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Social Engineering: Don’t Become a Victim

Social engineering is not a new way of networking with technical people. It is however one of the oldest and highest threats to computer security. New and more creative methods are constantly being executed. Add to the mix a complacent mind-set along with a lack of education and there is a risk of an IT disaster within a business.

Social engineering can be defined as a non-technical type of intrusion that relies on human interaction and involves tricks and bogus warnings to get people to react before thinking. The main method of operation is email; however unauthorized access to system can be granted using social engineering. Attacks may include a great opportunity for wealth usually involving another country with the goal of separating you from your money.

Then there is the critical “act now” email that requires an immediate action such as logging into to some account. The sender is very kind to include the link in the message which actually leads to their password capture website. You might receive an email from a friend suggesting you “check out this great video”. What you don’t know is that your friend’s email has been unknowingly compromised and about to download malware or a virus to your system. The social engineer may not initially involve your systems. For example a naive employee may allow an unauthorized person posing as service technician access to your data.

So how do you protect your systems? It starts with education and keeping security on the forefront of your employees. Help them understand the latest social engineering techniques. Encourage users to slow down when put into react mode and think about what they are being asked to do. If instructed to “click on this link now”, hover over the link to see where it really leads. If there is any doubt, make a phone call to the requesting organization and verify they’ve sent the email. Encourage the habit to investigate if something doesn’t look right. Inform your employees not to open email from people or a business with whom they are unfamiliar and never download from an unknown source.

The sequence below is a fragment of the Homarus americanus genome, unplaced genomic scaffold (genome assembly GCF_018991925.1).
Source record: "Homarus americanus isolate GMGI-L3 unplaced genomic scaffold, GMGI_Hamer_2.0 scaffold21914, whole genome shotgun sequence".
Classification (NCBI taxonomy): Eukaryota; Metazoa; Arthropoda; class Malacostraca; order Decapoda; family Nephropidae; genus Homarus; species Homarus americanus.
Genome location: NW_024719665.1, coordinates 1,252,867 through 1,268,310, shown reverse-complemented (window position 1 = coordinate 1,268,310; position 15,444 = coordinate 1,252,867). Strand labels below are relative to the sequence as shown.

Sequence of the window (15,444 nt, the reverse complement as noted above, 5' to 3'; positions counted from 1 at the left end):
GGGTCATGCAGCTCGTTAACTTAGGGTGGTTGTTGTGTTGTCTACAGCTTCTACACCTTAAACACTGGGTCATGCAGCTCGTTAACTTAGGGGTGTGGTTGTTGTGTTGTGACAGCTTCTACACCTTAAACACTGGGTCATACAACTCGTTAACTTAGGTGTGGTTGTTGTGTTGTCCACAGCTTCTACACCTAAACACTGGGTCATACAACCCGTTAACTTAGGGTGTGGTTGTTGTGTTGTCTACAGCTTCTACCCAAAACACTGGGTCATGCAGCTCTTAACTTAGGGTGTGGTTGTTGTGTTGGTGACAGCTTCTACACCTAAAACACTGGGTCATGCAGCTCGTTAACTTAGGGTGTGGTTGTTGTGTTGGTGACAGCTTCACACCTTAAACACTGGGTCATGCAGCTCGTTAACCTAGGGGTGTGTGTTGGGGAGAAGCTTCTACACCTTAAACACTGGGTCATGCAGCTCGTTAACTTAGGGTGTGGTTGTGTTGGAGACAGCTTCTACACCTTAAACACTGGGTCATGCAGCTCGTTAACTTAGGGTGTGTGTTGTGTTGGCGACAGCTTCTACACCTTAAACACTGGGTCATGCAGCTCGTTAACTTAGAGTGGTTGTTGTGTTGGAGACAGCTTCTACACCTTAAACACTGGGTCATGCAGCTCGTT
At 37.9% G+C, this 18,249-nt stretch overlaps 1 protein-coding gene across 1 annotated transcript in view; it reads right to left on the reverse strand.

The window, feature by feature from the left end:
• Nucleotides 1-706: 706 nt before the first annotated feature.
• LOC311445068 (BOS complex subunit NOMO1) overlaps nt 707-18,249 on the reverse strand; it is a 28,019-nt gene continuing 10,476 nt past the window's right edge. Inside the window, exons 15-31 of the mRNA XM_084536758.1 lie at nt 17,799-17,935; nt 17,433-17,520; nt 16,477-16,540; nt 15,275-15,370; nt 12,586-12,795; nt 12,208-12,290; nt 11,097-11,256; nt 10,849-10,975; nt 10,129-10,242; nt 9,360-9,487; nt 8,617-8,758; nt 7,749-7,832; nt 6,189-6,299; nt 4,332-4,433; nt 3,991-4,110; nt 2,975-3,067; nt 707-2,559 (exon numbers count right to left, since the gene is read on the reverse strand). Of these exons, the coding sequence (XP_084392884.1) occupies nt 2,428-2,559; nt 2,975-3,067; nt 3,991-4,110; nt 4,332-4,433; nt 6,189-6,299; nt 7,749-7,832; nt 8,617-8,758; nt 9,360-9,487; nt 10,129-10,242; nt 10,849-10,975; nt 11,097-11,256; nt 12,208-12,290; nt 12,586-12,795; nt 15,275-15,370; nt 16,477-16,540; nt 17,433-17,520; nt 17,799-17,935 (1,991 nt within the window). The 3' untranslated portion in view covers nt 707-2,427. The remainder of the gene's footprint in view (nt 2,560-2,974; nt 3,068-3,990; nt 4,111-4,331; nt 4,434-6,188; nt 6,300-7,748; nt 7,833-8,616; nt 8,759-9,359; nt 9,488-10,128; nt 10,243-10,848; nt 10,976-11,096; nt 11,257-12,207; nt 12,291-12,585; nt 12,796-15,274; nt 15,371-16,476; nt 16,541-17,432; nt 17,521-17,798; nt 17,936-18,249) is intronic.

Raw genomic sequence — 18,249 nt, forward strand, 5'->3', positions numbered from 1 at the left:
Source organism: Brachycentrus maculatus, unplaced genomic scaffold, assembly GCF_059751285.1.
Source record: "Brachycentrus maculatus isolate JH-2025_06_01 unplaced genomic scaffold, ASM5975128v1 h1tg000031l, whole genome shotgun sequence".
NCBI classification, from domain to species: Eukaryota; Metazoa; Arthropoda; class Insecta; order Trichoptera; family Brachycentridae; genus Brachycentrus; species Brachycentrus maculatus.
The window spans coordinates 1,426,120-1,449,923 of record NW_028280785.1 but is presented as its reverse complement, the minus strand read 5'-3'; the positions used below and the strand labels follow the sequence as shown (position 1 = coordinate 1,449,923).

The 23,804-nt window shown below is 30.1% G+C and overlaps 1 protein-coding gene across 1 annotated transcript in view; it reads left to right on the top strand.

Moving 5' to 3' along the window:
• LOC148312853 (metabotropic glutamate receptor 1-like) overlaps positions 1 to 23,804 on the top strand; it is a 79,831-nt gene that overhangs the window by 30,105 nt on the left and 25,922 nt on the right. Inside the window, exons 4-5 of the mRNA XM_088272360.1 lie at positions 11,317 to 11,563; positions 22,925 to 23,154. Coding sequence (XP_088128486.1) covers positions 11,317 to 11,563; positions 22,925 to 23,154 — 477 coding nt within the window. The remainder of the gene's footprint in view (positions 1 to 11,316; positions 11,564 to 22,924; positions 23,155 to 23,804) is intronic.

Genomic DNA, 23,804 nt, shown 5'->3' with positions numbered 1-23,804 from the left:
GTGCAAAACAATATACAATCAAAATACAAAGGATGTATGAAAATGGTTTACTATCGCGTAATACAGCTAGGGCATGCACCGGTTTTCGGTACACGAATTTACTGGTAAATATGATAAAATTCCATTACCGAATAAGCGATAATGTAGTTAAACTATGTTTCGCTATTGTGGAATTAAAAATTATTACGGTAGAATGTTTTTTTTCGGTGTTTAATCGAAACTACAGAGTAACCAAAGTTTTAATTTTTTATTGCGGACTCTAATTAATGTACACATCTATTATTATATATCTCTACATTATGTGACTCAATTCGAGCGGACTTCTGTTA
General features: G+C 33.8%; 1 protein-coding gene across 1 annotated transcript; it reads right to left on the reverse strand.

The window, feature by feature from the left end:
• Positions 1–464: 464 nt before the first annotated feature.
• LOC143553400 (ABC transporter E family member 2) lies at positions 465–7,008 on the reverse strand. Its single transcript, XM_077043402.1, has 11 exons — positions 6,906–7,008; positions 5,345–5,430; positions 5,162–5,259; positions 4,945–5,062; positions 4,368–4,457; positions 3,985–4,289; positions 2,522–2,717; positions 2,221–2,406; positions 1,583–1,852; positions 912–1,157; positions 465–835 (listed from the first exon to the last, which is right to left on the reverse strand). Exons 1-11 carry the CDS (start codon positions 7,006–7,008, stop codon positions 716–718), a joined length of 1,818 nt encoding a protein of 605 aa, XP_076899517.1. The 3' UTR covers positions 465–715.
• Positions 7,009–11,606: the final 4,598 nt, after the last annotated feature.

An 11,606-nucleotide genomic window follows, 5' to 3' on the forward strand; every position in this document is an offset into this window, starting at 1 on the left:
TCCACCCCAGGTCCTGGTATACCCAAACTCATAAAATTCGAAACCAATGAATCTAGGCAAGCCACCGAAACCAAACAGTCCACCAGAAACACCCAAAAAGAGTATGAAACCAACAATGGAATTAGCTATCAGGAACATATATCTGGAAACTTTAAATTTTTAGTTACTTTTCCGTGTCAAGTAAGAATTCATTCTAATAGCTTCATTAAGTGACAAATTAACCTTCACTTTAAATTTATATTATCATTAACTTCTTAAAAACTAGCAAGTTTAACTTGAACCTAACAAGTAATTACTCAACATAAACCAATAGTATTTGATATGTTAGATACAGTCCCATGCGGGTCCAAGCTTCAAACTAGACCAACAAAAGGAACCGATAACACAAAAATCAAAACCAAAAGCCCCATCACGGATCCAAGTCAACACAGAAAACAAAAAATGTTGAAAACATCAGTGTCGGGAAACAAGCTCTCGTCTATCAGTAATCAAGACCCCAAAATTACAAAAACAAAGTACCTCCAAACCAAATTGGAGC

Finally, train your employees to understand the importance of protecting your IT Systems. Credentials should always be checked when access is requested, whether a service organization or utility worker. Make no assumptions when dealing with data, the lifeline of your company. And whether it’s personal or business email, remember the old saying, if it looks too good to be true, it probably is.

Ted Saul is a business coach living in Murrieta Ca. He holds a BA and MBA from Regis University and can be reached at ted@tsaul.com  .

Written by Ted Saul, Sr. Staff Writer

Ted Saul is a business coach that assists with Business Plans and Project Management. He holds a master certificate in project management and has earned his MBA from Regis University. Ted can be reached on LinkedIn, TedS787 on Twitter or emailing Ted@tsaul.com.

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